The Diviners by Libbra Bray
Published: September 18th 2012
Evie O’Neill has been exiled from her boring old hometown and shipped off to the bustling streets of New York City—and she is pos-i-tute-ly ecstatic. It’s 1926, and New York is filled with speakeasies, Ziegfeld girls, and rakish pickpockets. The only catch is that she has to live with her uncle Will and his unhealthy obsession with the occult.
Evie worries he’ll discover her darkest secret: a supernatural power that has only brought her trouble so far. But when the police find a murdered girl branded with a cryptic symbol and Will is called to the scene, Evie realizes her gift could help catch a serial killer.
As Evie jumps headlong into a dance with a murderer, other stories unfold in the city that never sleeps. A young man named Memphis is caught between two worlds. A chorus girl named Theta is running from her past. A student named Jericho hides a shocking secret. And unknown to all, something dark and evil has awakened.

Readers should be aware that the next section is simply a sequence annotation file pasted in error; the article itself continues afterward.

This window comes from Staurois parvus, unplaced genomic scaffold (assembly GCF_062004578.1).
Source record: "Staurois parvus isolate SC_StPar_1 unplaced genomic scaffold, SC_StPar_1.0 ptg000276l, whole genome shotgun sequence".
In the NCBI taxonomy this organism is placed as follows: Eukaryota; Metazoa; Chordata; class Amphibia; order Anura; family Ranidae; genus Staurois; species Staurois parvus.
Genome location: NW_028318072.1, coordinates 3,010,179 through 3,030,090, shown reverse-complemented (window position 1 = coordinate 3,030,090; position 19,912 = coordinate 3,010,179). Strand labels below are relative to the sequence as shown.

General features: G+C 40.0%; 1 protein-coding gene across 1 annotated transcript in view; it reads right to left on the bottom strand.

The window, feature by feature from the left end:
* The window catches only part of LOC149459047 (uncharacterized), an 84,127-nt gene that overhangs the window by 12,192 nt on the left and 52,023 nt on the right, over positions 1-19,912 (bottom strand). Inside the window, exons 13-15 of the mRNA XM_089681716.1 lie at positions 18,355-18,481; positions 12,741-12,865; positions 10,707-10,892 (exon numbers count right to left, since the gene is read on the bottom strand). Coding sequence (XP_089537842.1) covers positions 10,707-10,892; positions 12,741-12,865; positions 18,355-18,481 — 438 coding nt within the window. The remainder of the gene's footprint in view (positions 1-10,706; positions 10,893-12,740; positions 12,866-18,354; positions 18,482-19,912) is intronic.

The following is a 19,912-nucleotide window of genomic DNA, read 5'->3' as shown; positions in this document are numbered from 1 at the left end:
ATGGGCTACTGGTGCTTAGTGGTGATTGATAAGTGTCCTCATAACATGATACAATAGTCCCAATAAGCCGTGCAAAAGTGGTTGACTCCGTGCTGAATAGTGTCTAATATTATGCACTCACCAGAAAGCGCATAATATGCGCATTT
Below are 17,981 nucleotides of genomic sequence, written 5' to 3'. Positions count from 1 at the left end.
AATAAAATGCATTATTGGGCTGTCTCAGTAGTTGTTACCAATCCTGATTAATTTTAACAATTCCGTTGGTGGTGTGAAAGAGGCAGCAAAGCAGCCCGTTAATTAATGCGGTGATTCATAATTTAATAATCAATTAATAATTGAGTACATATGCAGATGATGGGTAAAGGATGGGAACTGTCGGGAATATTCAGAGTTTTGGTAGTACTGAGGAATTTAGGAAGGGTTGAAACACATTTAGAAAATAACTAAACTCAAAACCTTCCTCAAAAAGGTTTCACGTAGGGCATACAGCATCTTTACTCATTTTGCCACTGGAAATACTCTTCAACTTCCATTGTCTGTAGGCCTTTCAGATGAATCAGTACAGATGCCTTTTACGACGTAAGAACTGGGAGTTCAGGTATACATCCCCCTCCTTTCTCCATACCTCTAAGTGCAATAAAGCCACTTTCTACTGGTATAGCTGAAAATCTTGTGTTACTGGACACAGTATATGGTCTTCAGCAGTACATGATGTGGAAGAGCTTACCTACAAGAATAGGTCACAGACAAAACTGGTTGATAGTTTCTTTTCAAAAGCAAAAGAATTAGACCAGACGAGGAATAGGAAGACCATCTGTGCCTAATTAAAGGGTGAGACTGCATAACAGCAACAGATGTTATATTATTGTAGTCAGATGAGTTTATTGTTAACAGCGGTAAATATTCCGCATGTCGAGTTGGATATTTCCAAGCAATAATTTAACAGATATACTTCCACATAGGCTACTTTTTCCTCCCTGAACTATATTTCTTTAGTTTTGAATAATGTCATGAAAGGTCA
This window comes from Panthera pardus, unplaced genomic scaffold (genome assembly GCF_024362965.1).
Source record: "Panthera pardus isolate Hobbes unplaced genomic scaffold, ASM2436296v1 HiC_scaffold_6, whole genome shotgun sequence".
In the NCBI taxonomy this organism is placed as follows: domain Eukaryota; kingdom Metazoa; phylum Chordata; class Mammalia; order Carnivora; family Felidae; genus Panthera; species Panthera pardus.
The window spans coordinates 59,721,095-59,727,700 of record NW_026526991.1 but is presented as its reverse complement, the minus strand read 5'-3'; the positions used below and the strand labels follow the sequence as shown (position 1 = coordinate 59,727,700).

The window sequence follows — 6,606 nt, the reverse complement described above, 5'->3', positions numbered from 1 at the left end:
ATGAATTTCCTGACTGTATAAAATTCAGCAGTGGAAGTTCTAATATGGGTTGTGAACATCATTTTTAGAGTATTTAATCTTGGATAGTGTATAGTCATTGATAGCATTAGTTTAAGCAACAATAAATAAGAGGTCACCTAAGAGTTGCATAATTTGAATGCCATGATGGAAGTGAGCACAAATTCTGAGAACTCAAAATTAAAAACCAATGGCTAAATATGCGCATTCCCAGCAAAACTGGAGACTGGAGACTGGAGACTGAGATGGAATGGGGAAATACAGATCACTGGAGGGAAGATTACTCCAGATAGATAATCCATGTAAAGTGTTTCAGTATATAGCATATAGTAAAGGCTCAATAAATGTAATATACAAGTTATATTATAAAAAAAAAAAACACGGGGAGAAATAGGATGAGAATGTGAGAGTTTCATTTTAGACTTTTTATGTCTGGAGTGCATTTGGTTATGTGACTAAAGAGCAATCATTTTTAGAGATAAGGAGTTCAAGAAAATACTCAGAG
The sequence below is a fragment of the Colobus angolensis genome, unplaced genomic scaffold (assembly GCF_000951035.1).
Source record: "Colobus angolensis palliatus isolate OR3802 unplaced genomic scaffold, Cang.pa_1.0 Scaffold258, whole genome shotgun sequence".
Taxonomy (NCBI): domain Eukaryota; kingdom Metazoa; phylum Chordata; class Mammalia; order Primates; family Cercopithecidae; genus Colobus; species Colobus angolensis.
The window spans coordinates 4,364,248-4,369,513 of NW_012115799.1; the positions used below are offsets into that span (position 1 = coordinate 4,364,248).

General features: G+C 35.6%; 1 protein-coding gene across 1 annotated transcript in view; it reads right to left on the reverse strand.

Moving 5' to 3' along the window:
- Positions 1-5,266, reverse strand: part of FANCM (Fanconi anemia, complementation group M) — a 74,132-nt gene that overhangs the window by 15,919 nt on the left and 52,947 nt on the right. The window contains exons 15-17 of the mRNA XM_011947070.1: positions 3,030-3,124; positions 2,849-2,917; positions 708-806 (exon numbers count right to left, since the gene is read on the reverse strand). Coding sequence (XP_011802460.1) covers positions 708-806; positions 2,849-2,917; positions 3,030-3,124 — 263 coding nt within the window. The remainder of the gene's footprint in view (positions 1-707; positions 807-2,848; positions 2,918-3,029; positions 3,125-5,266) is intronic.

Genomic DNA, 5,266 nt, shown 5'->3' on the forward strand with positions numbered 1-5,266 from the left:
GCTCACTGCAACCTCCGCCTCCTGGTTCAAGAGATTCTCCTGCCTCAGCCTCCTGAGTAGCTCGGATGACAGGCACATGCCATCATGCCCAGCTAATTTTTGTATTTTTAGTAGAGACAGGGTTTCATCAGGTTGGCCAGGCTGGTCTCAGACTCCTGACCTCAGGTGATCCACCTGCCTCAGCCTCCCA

Libbray Bray has such a knack for crafting fantastical YA worlds. I was hooked on her work after reading A Great and Terrible Beauty (another book I insist you read.)
I read this book every Halloween. It doesn’t ‘exactly’ have Halloween elements to it, but it is deliciously spooky. The supernatural elements are top notch, every Halloween buff will be thrilled.
Our main character Evie is a bit of a trouble-maker. She’s a young flapper with a peculiar ability to read the history of an object. She is interesting and flawed, but still very likeable. This adds humanity and humility to the story, which helps push it forward seamlessly. I really enjoyed Libba Bray’s writing style, where she would switch over and follow a character other than Evie for a while so we get a larger story.
The plot was wonderfully creepy. There is a wonderful ghost story, seriously guys — it’s good. Naughty John is so evil, with a name like that how could he be anything but?. I really enjoyed all of the supernatural aspects of this book and can’t wait to see how some of them develop. I love the inclusion of spirit boards. I have always been intrigued and terrified of the potential power they hold.
As I mentioned above, I also really enjoyed the 1920’s setting. I enjoyed the inclusion of historical events like prohibition and particularly the author’s use of period slang. It made me want to be a flapper. This may give you some ideas for Halloween costumes too!
“The line between faith and fanaticism is a constantly shifting one,’ Dr Poblocki said. “When does belief become justification? When does right become rationale and crusade become crime?”